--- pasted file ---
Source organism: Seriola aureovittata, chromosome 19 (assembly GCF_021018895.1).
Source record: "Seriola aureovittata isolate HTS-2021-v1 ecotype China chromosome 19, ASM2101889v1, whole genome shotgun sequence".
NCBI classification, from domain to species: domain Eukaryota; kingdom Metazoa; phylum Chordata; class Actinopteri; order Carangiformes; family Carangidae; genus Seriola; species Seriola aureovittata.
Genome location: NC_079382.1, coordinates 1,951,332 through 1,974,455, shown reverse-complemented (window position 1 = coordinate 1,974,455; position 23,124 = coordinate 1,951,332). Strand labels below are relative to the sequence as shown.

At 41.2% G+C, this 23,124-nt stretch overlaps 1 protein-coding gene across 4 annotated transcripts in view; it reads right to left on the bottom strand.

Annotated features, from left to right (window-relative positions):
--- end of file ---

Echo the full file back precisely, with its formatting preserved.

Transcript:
Source organism: Seriola aureovittata, chromosome 19 (assembly GCF_021018895.1).
Source record: "Seriola aureovittata isolate HTS-2021-v1 ecotype China chromosome 19, ASM2101889v1, whole genome shotgun sequence".
NCBI classification, from domain to species: domain Eukaryota; kingdom Metazoa; phylum Chordata; class Actinopteri; order Carangiformes; family Carangidae; genus Seriola; species Seriola aureovittata.
Genome location: NC_079382.1, coordinates 1,951,332 through 1,974,455, shown reverse-complemented (window position 1 = coordinate 1,974,455; position 23,124 = coordinate 1,951,332). Strand labels below are relative to the sequence as shown.

At 41.2% G+C, this 23,124-nt stretch overlaps 1 protein-coding gene across 4 annotated transcripts in view; it reads right to left on the bottom strand.

Annotated features, from left to right (window-relative positions):